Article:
In addition to qualitative methods presented in chaos and complexity theories in educational research, this article addresses quantitative methods that may show potential for future research studies. Although much in the social and behavioral sciences literature has focused on computer simulations, this article explores current chaos and complexity methods that have the potential to bridge the divide between qualitative and quantitative, as well as theoretical and applied human research studies. These methods include multiple linear regression, nonlinear regression, stochastics, Monte Carlo methods, Markov Chains, and Lyapunov exponents. A postulate for post hoc regression analysis is then presented as an example of an emergent, recursive, and iterative quantitative method when dealing with interaction effects and collinearity among variables. This postulate also highlights the power of both qualitative and quantitative chaos and complexity theories in order to observe and describe both the micro and macro levels of systemic emergence.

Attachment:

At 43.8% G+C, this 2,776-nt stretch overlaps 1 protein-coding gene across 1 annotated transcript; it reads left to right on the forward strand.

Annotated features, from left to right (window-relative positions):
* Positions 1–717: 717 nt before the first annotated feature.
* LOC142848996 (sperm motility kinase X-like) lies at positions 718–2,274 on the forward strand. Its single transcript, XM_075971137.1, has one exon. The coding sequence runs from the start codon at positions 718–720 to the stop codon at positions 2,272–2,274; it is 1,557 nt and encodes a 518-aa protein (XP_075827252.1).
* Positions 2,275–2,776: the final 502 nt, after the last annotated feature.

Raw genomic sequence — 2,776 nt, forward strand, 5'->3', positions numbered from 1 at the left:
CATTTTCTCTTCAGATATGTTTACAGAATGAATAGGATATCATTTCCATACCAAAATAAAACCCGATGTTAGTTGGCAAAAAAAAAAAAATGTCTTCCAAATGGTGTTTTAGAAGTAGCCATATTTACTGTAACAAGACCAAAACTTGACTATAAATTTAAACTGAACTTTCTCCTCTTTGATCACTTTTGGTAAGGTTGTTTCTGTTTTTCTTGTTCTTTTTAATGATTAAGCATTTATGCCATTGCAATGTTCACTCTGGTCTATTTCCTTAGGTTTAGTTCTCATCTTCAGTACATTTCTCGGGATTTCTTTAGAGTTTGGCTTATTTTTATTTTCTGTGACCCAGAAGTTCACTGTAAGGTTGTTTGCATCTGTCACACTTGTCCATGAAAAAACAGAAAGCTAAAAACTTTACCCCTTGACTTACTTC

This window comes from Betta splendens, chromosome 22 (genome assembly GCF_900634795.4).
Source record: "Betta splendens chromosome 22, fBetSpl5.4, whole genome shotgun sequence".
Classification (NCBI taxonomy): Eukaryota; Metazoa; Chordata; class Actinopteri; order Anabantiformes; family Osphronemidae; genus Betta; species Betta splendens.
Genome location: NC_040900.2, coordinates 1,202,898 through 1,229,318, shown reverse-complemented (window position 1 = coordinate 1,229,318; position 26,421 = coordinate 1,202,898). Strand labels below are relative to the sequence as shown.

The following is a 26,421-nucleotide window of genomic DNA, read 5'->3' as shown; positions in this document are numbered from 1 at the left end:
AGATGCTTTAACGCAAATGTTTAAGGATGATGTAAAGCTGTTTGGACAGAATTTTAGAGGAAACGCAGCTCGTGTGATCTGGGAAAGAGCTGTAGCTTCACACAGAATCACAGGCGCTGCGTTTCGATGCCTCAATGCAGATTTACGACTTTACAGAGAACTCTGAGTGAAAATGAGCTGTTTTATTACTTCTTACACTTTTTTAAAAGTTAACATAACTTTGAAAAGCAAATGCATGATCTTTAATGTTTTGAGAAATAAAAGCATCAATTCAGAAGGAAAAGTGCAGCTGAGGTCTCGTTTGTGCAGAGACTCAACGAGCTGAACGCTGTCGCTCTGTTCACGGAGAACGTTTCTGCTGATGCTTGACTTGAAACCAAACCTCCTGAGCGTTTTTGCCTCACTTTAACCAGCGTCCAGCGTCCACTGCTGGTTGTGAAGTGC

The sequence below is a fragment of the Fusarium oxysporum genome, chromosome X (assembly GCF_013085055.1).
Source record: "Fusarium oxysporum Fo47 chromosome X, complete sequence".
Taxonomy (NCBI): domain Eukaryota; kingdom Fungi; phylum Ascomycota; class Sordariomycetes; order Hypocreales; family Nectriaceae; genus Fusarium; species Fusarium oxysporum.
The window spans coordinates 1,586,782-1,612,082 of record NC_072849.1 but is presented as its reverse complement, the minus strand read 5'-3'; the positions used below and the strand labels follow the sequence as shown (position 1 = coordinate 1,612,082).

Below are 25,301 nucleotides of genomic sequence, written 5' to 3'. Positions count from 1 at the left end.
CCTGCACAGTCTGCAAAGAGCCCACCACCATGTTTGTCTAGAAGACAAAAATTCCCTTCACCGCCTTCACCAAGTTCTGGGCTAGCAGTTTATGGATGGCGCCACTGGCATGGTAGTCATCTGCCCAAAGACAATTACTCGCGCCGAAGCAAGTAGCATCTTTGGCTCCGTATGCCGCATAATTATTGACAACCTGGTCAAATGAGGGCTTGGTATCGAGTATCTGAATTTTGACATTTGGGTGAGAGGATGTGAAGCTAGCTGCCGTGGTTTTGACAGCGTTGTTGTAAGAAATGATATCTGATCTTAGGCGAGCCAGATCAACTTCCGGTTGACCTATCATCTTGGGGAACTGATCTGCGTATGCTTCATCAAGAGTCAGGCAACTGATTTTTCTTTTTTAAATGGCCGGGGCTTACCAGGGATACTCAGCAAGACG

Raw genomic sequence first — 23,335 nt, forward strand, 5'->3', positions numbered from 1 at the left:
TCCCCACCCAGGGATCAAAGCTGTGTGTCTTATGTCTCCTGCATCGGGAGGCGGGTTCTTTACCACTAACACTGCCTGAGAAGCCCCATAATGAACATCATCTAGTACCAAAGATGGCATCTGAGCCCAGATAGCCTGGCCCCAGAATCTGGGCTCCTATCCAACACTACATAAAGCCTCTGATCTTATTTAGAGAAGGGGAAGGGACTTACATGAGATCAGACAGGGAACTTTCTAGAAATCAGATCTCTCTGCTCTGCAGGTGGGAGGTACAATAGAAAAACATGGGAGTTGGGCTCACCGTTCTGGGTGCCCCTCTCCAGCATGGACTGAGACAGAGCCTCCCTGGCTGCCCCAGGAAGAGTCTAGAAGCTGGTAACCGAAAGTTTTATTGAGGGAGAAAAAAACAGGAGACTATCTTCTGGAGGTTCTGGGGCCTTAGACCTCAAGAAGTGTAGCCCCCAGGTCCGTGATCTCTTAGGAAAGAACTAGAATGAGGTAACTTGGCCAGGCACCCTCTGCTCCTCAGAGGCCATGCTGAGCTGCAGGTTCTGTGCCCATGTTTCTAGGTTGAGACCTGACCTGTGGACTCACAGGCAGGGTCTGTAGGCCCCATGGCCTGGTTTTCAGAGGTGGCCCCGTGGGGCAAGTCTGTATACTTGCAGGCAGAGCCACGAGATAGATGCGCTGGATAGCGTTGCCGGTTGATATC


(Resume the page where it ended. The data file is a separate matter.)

Research Professor. Director at Learning Change Project – Research on society, culture, art, neuroscience, cognition, critical thinking, intelligence, creativity, autopoiesis, self-organization, rhizomes, complexity, systems, networks, sustainability, thinkers, ++
Giorgio Bertini does not work for, consult, own shares in or receive funding from any company or organization that would benefit from these papers, and has disclosed no relevant affiliations beyond their academic appointment.
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